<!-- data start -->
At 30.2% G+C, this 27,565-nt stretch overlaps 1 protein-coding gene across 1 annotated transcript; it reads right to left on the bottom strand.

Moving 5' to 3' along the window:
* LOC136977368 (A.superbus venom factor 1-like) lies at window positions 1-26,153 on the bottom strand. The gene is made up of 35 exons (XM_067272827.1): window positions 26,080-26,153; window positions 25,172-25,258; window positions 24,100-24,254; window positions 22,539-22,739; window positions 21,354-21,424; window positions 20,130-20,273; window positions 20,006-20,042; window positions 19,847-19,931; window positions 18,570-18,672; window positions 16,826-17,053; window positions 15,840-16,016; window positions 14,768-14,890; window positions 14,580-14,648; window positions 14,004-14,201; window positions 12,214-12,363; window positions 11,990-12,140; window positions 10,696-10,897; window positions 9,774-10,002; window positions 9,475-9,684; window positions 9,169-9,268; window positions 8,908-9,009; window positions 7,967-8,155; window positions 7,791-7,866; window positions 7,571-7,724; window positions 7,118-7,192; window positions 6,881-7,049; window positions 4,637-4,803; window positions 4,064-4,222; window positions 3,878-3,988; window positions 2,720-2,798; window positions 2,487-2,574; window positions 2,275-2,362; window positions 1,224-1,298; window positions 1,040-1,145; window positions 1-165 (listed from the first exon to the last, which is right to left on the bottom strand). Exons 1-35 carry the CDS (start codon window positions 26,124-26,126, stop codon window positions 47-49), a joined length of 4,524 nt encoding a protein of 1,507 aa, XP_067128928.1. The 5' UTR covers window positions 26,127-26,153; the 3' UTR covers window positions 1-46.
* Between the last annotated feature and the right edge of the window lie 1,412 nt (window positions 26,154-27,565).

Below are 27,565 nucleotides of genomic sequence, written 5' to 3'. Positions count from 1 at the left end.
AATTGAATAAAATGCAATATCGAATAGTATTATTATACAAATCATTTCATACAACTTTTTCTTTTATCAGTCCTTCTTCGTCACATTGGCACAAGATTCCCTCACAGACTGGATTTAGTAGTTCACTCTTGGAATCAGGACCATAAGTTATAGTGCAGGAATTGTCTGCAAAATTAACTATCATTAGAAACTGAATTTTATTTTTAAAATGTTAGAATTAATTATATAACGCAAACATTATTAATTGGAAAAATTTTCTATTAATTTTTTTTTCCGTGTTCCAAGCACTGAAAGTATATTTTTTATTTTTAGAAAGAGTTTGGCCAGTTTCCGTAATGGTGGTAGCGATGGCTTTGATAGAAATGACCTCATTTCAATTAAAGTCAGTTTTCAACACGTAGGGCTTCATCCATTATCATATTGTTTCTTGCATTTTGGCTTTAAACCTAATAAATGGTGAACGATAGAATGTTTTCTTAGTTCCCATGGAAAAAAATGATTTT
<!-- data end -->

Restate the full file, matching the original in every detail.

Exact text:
At 30.2% G+C, this 27,565-nt stretch overlaps 1 protein-coding gene across 1 annotated transcript; it reads right to left on the bottom strand.

Moving 5' to 3' along the window:
* LOC136977368 (A.superbus venom factor 1-like) lies at window positions 1-26,153 on the bottom strand. The gene is made up of 35 exons (XM_067272827.1): window positions 26,080-26,153; window positions 25,172-25,258; window positions 24,100-24,254; window positions 22,539-22,739; window positions 21,354-21,424; window positions 20,130-20,273; window positions 20,006-20,042; window positions 19,847-19,931; window positions 18,570-18,672; window positions 16,826-17,053; window positions 15,840-16,016; window positions 14,768-14,890; window positions 14,580-14,648; window positions 14,004-14,201; window positions 12,214-12,363; window positions 11,990-12,140; window positions 10,696-10,897; window positions 9,774-10,002; window positions 9,475-9,684; window positions 9,169-9,268; window positions 8,908-9,009; window positions 7,967-8,155; window positions 7,791-7,866; window positions 7,571-7,724; window positions 7,118-7,192; window positions 6,881-7,049; window positions 4,637-4,803; window positions 4,064-4,222; window positions 3,878-3,988; window positions 2,720-2,798; window positions 2,487-2,574; window positions 2,275-2,362; window positions 1,224-1,298; window positions 1,040-1,145; window positions 1-165 (listed from the first exon to the last, which is right to left on the bottom strand). Exons 1-35 carry the CDS (start codon window positions 26,124-26,126, stop codon window positions 47-49), a joined length of 4,524 nt encoding a protein of 1,507 aa, XP_067128928.1. The 5' UTR covers window positions 26,127-26,153; the 3' UTR covers window positions 1-46.
* Between the last annotated feature and the right edge of the window lie 1,412 nt (window positions 26,154-27,565).

Below are 27,565 nucleotides of genomic sequence, written 5' to 3'. Positions count from 1 at the left end.
AATTGAATAAAATGCAATATCGAATAGTATTATTATACAAATCATTTCATACAACTTTTTCTTTTATCAGTCCTTCTTCGTCACATTGGCACAAGATTCCCTCACAGACTGGATTTAGTAGTTCACTCTTGGAATCAGGACCATAAGTTATAGTGCAGGAATTGTCTGCAAAATTAACTATCATTAGAAACTGAATTTTATTTTTAAAATGTTAGAATTAATTATATAACGCAAACATTATTAATTGGAAAAATTTTCTATTAATTTTTTTTTCCGTGTTCCAAGCACTGAAAGTATATTTTTTATTTTTAGAAAGAGTTTGGCCAGTTTCCGTAATGGTGGTAGCGATGGCTTTGATAGAAATGACCTCATTTCAATTAAAGTCAGTTTTCAACACGTAGGGCTTCATCCATTATCATATTGTTTCTTGCATTTTGGCTTTAAACCTAATAAATGGTGAACGATAGAATGTTTTCTTAGTTCCCATGGAAAAAAATGATTTT